Thursday, 14 March 2013

Museum of Untold Stories - in HEART Café

Richard Wilcocks writes:

Urwin Watt (U Watt?) begins the show with an energetic warm-up, as the children are still coming into the HEART Café, already bubbling. He looks like the sort of person who could fix everybody and everything, prancing up and down, eyes glittering with what we hope is good humour, leather belt loaded with interesting tools. So what might happen? Any time traveling involved? The door of the structure in the corner which brings Tardis to mind - for some parents anyway - is apparently locked, and can be opened only when the right buttons are pressed. There is a countdown, with five minutes to go. Long minutes, giving time for a steel colander to be worn by volunteers, which might bring electrical strikes and cause explosions, not to worry…

There’s someone in there! You can tell by the noises. It turns out to be Stokely Pilgrim, teleported from Brazil, whose naval uniform signifies some kind of rank but who spends his time in an engine room stoking a ship’s furnace (cue for child to make an arch with his arms and become its entrance) and inviting people, all of them “sir” and “madam” in spite of the fact that some just about come up to his knee, to think about what the world would be like without stories.

Not much fun, of course. Soon, aided by an Urwin who is now called  ‘Mother’, he is addressing a gang of pirates (Ha – haaarr!) and then a sea full of sharks. Invisible bottles are picked up and hurled into the water, all of them containing stories to be found. “Do mermaids, do mermaids!” nags one of the tinier participants, dancing in and out of the action.  The ship’s bell clangs loudly. A broken crown is brought out. Who could that belong to? Could it be…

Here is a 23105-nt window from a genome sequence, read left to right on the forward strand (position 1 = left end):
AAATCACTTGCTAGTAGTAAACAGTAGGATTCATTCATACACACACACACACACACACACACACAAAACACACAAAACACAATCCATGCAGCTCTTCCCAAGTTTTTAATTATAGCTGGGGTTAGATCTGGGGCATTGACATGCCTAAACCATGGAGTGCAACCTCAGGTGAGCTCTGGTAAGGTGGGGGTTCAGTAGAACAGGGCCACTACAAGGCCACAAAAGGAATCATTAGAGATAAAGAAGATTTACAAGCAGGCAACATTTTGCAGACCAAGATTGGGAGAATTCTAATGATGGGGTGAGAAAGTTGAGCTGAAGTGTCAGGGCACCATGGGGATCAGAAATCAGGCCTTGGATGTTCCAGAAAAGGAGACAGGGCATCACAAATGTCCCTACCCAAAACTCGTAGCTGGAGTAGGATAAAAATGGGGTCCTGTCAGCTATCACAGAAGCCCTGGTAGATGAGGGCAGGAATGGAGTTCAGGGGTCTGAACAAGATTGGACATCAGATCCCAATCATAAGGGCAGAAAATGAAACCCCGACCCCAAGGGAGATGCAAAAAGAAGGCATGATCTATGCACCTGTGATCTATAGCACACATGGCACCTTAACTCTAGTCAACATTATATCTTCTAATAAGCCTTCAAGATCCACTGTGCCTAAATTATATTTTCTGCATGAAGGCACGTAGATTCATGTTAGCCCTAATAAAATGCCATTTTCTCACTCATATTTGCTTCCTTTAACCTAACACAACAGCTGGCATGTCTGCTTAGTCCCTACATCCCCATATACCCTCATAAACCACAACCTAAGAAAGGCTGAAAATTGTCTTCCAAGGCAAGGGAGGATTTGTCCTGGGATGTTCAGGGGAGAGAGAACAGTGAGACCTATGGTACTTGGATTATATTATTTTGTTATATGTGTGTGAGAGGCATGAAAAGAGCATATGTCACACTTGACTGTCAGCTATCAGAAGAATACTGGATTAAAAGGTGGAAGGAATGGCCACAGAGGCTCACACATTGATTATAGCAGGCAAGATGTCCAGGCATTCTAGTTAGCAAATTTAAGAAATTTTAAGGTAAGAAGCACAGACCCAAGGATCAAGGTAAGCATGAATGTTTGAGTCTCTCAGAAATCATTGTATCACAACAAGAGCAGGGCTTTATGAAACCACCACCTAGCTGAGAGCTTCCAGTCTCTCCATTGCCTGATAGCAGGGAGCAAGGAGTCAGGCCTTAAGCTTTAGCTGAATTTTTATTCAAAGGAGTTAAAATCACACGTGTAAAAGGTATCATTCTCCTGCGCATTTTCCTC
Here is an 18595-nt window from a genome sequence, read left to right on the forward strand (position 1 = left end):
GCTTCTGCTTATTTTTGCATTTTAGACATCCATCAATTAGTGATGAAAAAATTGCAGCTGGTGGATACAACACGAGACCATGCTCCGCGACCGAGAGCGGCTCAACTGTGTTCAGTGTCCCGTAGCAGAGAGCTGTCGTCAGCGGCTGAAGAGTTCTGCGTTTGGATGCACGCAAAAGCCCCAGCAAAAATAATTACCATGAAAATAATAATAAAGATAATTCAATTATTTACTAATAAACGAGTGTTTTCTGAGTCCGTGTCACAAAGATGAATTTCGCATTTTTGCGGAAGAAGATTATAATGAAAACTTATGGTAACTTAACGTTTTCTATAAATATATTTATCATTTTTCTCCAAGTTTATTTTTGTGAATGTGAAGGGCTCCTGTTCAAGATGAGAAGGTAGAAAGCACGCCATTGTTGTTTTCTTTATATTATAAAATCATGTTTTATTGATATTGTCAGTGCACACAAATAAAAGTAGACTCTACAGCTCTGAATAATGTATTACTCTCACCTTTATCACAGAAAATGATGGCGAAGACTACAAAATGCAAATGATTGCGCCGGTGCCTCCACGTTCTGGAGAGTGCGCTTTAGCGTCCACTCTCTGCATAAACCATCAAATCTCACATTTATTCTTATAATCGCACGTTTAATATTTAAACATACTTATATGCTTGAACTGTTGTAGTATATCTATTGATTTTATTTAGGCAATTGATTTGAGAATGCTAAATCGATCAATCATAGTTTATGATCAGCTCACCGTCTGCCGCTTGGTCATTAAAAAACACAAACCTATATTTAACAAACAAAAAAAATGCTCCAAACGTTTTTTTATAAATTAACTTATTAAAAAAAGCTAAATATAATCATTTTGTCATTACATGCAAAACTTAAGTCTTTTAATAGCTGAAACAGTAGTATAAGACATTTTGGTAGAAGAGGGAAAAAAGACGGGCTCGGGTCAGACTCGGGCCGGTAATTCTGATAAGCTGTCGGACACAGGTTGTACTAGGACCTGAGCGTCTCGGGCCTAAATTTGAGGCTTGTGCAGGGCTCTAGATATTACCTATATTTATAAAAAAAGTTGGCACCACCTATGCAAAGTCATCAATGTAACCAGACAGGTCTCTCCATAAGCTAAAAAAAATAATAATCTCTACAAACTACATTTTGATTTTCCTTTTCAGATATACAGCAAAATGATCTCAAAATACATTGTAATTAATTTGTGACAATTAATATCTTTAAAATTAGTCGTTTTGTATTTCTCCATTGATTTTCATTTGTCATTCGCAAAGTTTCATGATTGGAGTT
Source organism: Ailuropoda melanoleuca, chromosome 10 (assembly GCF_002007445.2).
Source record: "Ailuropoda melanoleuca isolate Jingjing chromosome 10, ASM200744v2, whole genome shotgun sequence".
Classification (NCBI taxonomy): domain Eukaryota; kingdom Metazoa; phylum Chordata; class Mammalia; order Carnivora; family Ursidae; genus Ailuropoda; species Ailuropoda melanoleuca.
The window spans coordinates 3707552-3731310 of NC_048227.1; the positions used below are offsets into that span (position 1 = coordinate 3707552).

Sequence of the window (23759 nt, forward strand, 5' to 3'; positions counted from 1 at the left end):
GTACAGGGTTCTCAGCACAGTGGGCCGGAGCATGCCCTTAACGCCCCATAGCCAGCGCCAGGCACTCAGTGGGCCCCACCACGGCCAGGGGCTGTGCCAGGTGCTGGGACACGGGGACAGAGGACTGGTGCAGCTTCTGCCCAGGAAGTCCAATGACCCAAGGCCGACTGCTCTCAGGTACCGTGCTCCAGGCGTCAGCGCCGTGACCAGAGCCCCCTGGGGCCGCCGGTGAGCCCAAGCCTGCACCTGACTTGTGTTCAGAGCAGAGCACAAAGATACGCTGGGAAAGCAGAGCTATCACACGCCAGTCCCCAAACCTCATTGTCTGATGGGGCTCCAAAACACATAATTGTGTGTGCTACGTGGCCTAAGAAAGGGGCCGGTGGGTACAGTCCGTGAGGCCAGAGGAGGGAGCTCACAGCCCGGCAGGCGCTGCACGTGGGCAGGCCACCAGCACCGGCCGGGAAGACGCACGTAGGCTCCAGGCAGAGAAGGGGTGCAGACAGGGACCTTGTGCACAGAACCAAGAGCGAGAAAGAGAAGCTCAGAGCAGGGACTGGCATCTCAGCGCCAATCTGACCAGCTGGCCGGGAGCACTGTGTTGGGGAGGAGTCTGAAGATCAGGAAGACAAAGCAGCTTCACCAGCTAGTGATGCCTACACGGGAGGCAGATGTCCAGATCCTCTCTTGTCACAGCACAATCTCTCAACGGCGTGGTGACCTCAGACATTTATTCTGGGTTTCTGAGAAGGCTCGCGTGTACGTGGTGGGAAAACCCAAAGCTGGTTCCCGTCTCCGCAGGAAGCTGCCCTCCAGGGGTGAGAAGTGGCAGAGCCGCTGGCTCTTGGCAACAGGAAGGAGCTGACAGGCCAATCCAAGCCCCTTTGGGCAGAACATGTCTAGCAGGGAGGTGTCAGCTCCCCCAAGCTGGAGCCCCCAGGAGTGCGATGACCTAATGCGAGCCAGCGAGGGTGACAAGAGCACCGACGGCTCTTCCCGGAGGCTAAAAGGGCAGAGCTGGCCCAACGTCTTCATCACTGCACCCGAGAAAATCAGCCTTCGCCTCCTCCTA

It’s obvious to nearly everybody: “Richard the Third!” they shout en masse. “Mermaids!” shouts a lone voice. A king in waiting is found – no matter about the gender – and a story about how the crown came to be broken is found. It seems that it fell off the king’s head when he (she) sneezed. That’s what the kings tells us, before ordering everybody to go to the castle on the hill immediately, or else their heads will roll.

And so the show continues, some of its elements constant, but with plenty which is unique to this particular performance, a tune with improvisation. Alive and Kicking Theatre Company Leeds has worked in primary schools, more recently in Kirkgate Market (just the sort of thing to revive the place), but to my knowledge does not do cafés very often. They’ll be doing this one again soon. It was terrific! My only criticism is that they didn’t get around to the mermaids.

To book Alive and Kicking ring John Mee at 0113 265 8631


And here is a photo of the performance the following day (14 March) sent by Liz Fox:

1 comment:

  1. We had a great time bringing stories to the folk of Headingley - big thanks Richard for including us in the festival and to Heart for making the Museum so welcome.
    Carry - Alive and Kicking Theatre Co.